Resisting the Freshman 15: How to Shop Healthy in College
During my first semester of college I bought (and wasted) an entire gallon of milk every other week. In my head it made sense. I planned to have cereal every morning, so a full gallon was the best deal. What I didn't realize was milk goes bad eventually, and as a single person I wasn't able to finish an entire gallon before it went sour.
One of the hardest things for most college students (actually most people) is learning to navigate a supermarket. Nobody ever really teaches you what to buy or how to shop smart, so you tend to end up with tons of junk without any real meals.
I asked the Cooking Light staff to share their best college grocery shopping advice to help the next wave of students make smart choices while cooking in their very first kitchens.
Keep Staples on Hand
Your first grocery store trip is going to be way more expensive and time consuming than the rest, but it's smart to stock up on staples for meals any time. Keep your pantry full with a variety of grains like dry pasta, quinoa, and rice. Nonperishable goods like canned tomatoes make for easy pasta nights, while dry or canned beans are ideal for stuffed pepper and enchiladas. For easy breakfasts, turn to dry cereal and oats.
Don't bother buying everything you think you may need at some point, but stick to what you'll always use. Purchase specialty items like rice wine vinegar and sesame oil when you actually need them, but keep a few basics on hand like olive oil, balsamic vinegar, and lemons for easy dressings and fast flavor.
Shop After a Meal
It's always good practice to plan going to the grocery store, instead of heading over when you realize you're hungry and have an empty fridge. You're way more likely to purchase items you don't really need (is that $14 salmon roll really necessary?) and make rash decisions when walking through aisles. Stick to always shopping on a full stomach, and focus on buying things you actually need.
Have a Plan
Meal planning can save you tons of money and decrease food waste. Always walk into the grocery store with some kind of plan in mind, or better yet, make a shopping list. Consider what you'll realistically eat in a week's time to calculate how many meals you need to prepare for, this way you buy exactly what you need instead of wasting money on food that will go bad.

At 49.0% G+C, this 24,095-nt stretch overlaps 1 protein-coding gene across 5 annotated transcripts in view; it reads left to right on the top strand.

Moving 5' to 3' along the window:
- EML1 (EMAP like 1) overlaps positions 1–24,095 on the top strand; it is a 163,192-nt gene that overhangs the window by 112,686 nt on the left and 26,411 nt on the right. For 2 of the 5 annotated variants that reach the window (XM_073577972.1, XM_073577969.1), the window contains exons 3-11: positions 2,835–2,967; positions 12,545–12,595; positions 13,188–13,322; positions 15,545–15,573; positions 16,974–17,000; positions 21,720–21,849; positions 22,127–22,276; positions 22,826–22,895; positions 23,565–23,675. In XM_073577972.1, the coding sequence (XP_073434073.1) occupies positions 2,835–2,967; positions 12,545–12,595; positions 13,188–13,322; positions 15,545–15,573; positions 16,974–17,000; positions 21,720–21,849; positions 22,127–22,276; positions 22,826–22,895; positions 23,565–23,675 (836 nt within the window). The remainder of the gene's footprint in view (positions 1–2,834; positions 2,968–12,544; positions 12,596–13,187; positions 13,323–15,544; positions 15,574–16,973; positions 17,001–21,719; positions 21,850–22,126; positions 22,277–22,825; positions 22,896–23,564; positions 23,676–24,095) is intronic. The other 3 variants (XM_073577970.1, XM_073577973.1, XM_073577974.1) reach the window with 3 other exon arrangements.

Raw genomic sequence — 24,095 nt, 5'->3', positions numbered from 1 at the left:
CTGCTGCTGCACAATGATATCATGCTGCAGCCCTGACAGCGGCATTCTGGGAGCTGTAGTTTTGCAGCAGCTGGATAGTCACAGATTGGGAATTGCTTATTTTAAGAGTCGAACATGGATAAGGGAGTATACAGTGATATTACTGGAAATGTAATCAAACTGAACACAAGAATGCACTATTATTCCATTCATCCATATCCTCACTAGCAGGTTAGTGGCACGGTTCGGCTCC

If planning every day out doesn't work well for you, keep a general idea in mind. Keep proteins on hand like a bag of frozen boneless, skinless chicken breasts for quick meals throughout the week and then stock up on fresh fruits and veggies you can repurpose into salads, stir frys, and sides.
If you're willing to go the planning route, make sure you mix up your meals with smart, tasty options to avoid fatigue. Create Pinterest boards for easy lunches, overnight oats, and pasta ideas, or use Pinterest to follow your favorite cooking sites. If you want to repeat recipes and keep it visual, pick up food focused magazines in the supermarket or a student centered cookbook. We live in a world where recipe access is endless, so use what's around you.
Consider Cost Vs Convenience
This is a very personal choice that is determined by your budget and time. In one semester you might be working a part-time job, taking a full course load, and interning three days a week. During busy times, it may be worth spending a little extra for pre-cut or pre-peeled produce that you can toss into an omelet or sandwich in a jiff. If you have some extra time on your hands and want to save cash, buying the whole butternut squash or mango to prep yourself will definitely keep your grocery bill down. We're not for one or the other, just choose the option that works best for you.
Shop the Perimeter
If you've ever been inside a grocery store, you may have noticed the freshest items are almost always around the perimeter of the store. Start your shopping along those sections to pick up fresh produce, dairy, eggs, seafood, meat, and deli products. This method will help you focus on not only shopping healthier items, but also cheaper ingredients.
Something to keep in mind for the seafood, meat, and deli counters is to know how much to ask for. Check your recipe for how much protein you'll need, because fish servings can vary from 4-8 ounces and meat servings can run approximately 3-8 ounces depending on the cut and how they will be prepared.
Don't Be Too Cheap
As a college student, you're most likely going to consider price in whatever you choose to purchase. Be aware that even if one item may seem cheaper than another, always check the by unit price so you can compare how much you're spending in relation to how much you're getting. Be sure to also be realistic about how much you'll consume. Sure, the unit price for a gallon of milk gives you more for your money, but how much do you really need?
Also think about the quality of the food you purchase. Ramen noodles seem like a cheap steal, but a block is super high in fat and sodium, and isn't particularly nutritious. Try for a box of spaghetti with a stick of butter instead, then jazz it up with some fresh veggies to make a way more nutritious meal that will last you days for only a few cents more.
Every supermarket promotes deals a little differently, so check with your supermarket's customer service desk for the best way to save money when shopping. If there's a membership tag to scan every time you shop or just an email to collect coupons on, always sign up for the deals. Be sure to also pick up any coupon flyers upon entering, and grab buy one get one and discount deals whenever possible.